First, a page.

“You’re T. S. Eliot,” said a taxi driver as he stepped into his cab. Eliot asked him how he knew. “I have an eye for celebrities,” he replied. “Only the other evening I picked up Bertrand Russell, and I said to him, ‘Well, Lord Russell, what’s it all about?’ And, do you know, he couldn’t tell me.”

— Valerie Eliot (her favorite story about her husband) Continue reading “Funny”

Aldous Huxley on Servitude

“There will be, in the next generation or so, a pharmacological method of making people love their servitude, and producing dictatorship without tears, so to speak, producing a kind of painless concentration camp for entire societies, so that people will in fact have their liberties taken away from them, but will rather enjoy it, because they will be distracted from any desire to rebel by propaganda or brainwashing, or brainwashing enhanced by pharmacological methods. And this seems to be the final revolution” Continue reading “Aldous Huxley on Servitude”

Opposing Gun Control

The Second Amendment to the US Constitution ratified on December 15, 1791, along with nine other articles of the Bill of Rights.

I am a 2nd Amendment fundamentalist. The right to life and liberty is not something that one has because of the benevolence of one’s potential aggressors but because one has the power to resist aggression and tyranny. The greatest danger to one’s right to life and liberty is from the state because the state has a legal monopoly on the initiation of force, which it frequently exercises without any moral or ethical justification.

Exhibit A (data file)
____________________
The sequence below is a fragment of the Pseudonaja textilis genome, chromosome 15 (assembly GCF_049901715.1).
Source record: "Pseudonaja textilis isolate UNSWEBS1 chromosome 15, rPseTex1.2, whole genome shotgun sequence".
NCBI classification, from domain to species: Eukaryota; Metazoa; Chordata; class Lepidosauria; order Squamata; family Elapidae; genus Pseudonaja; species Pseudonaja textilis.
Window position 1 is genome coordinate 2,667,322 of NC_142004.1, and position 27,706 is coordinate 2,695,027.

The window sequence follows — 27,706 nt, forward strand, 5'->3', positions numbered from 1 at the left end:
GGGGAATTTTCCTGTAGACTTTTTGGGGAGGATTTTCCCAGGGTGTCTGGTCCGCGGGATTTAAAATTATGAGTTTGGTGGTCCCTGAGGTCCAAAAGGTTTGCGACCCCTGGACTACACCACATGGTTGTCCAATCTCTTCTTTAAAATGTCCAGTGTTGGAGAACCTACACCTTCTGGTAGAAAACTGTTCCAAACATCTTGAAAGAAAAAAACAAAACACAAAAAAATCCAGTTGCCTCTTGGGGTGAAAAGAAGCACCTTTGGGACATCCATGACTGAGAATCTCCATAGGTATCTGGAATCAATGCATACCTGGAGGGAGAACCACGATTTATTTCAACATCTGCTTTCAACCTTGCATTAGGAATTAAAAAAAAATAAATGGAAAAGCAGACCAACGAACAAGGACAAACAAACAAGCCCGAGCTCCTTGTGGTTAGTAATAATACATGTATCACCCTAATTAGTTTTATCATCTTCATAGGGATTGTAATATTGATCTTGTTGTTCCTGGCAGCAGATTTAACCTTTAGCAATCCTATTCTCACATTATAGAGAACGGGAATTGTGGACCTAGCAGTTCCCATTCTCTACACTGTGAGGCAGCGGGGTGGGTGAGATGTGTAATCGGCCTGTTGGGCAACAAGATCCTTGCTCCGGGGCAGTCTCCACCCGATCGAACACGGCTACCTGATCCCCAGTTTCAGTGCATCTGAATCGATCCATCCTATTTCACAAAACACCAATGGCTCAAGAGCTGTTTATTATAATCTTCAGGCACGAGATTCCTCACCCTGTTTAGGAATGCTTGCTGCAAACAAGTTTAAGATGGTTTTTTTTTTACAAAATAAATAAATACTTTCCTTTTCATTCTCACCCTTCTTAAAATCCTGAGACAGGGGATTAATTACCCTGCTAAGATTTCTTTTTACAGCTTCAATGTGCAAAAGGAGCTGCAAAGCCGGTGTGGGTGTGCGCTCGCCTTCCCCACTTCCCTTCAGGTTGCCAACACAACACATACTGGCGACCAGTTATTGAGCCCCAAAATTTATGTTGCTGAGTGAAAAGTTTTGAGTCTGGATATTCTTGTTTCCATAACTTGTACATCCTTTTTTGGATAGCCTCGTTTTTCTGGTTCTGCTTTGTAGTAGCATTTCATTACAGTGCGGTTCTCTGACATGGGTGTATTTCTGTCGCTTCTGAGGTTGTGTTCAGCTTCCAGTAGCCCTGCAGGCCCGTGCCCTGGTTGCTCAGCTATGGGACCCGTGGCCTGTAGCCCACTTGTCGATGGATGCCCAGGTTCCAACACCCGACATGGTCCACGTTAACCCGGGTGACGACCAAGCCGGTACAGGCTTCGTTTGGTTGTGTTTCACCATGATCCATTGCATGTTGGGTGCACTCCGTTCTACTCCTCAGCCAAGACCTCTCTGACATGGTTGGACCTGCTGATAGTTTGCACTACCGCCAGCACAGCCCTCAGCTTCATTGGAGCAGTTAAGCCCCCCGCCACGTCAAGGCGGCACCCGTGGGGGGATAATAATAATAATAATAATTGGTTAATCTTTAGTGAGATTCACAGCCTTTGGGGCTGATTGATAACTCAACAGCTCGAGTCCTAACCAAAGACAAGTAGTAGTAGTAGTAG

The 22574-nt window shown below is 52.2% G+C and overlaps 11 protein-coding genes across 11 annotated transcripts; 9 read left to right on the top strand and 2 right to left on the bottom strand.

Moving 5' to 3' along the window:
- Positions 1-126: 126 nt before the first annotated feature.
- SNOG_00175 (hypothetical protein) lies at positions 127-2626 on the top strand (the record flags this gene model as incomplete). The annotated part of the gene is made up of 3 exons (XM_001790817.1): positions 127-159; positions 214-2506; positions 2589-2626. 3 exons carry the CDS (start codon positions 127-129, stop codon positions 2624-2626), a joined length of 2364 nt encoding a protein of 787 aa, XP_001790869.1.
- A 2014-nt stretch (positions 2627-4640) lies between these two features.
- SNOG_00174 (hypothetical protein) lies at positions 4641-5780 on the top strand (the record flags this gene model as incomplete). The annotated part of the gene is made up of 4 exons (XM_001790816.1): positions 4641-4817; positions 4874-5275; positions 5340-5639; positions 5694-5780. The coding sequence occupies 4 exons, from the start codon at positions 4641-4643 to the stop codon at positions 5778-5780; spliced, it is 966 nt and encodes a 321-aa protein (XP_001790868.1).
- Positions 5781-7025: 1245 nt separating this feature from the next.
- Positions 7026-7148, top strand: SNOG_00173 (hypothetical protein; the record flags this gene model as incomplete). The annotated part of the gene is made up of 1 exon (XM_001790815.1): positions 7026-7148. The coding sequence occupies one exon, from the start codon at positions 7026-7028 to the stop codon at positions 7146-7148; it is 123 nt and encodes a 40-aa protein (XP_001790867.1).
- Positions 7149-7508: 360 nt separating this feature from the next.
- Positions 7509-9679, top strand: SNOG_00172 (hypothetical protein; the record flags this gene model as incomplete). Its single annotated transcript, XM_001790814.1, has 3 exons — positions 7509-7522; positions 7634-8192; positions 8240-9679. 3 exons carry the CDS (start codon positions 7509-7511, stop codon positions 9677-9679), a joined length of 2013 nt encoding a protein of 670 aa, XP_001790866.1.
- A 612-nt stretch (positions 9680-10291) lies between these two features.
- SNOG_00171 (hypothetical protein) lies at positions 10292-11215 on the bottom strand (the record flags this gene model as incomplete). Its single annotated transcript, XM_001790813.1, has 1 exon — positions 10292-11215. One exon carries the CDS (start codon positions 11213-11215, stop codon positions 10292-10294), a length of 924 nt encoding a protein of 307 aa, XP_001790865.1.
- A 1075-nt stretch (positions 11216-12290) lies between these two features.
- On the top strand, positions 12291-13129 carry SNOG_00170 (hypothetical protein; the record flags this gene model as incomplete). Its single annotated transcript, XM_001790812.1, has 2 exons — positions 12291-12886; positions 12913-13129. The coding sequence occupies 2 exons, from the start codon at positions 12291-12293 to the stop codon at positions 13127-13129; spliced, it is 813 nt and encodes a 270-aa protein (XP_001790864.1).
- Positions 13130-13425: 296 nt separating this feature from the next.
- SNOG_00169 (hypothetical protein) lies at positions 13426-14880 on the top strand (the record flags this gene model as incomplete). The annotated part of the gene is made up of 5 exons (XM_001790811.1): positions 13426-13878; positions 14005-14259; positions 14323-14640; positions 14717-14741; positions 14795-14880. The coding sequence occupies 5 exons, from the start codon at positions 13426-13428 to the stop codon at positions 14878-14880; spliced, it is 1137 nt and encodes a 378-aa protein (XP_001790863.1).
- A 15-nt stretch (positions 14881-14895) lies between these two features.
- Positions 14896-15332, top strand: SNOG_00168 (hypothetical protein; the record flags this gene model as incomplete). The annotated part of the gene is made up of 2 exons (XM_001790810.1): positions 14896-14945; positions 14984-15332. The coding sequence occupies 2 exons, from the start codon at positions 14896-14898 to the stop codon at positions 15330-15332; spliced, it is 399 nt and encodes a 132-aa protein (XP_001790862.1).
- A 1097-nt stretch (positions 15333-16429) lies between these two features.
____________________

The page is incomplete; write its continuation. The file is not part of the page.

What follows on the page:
The primary reason for having arms to protect oneself is not because it deters the garden variety burglar (although that is a definite benefit) but because it puts the state on guard that it better behave or else. Continue reading “Opposing Gun Control”

Distributive Justice

The Elgin Marbles which were taken from the Parthenon in Athens, Greece, more than 200 years ago. 

Baransam1 asked in response to the latest AMA:

In the past, conquering Islam has broken many temples and erected mosques over the ruined temples. What should be our ideal stance in modern India? Shall we remove all those mosques and resurrect the temples? Or shall we let the mosques stand because the original criminals (breaking those temples) are all dead? I am not comfortable punishing descendants for their ancestor’s crimes. Instead of breaking and building mosques/temples, shall we remember and remind future Hindu generations of the atrocities committed by some violent rulers in the name of Islam? That will enable the future generation to be on their guard without committing new crimes (like the forceful demolition of Babri Masjid).